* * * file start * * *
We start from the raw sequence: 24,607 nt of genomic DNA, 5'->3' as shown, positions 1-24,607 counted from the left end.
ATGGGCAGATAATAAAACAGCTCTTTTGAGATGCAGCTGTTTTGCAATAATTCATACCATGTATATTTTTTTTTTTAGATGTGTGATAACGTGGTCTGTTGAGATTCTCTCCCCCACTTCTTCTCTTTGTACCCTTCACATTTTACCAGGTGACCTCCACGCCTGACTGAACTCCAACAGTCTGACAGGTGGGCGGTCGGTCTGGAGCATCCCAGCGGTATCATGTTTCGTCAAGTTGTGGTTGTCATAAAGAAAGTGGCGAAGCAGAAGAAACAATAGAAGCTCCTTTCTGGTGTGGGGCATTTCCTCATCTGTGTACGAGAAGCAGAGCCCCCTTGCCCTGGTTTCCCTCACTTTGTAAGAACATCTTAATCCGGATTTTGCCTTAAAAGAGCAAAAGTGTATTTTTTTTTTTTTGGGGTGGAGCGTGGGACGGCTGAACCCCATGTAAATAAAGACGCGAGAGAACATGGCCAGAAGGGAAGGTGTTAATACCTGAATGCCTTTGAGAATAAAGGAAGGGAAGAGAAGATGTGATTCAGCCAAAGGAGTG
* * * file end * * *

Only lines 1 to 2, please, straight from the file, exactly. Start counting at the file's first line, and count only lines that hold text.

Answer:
We start from the raw sequence: 24,607 nt of genomic DNA, 5'->3' as shown, positions 1-24,607 counted from the left end.
ATGGGCAGATAATAAAACAGCTCTTTTGAGATGCAGCTGTTTTGCAATAATTCATACCATGTATATTTTTTTTTTTAGATGTGTGATAACGTGGTCTGTTGAGATTCTCTCCCCCACTTCTTCTCTTTGTACCCTTCACATTTTACCAGGTGACCTCCACGCCTGACTGAACTCCAACAGTCTGACAGGTGGGCGGTCGGTCTGGAGCATCCCAGCGGTATCATGTTTCGTCAAGTTGTGGTTGTCATAAAGAAAGTGGCGAAGCAGAAGAAACAATAGAAGCTCCTTTCTGGTGTGGGGCATTTCCTCATCTGTGTACGAGAAGCAGAGCCCCCTTGCCCTGGTTTCCCTCACTTTGTAAGAACATCTTAATCCGGATTTTGCCTTAAAAGAGCAAAAGTGTATTTTTTTTTTTTTGGGGTGGAGCGTGGGACGGCTGAACCCCATGTAAATAAAGACGCGAGAGAACATGGCCAGAAGGGAAGGTGTTAATACCTGAATGCCTTTGAGAATAAAGGAAGGGAAGAGAAGATGTGATTCAGCCAAAGGAGTG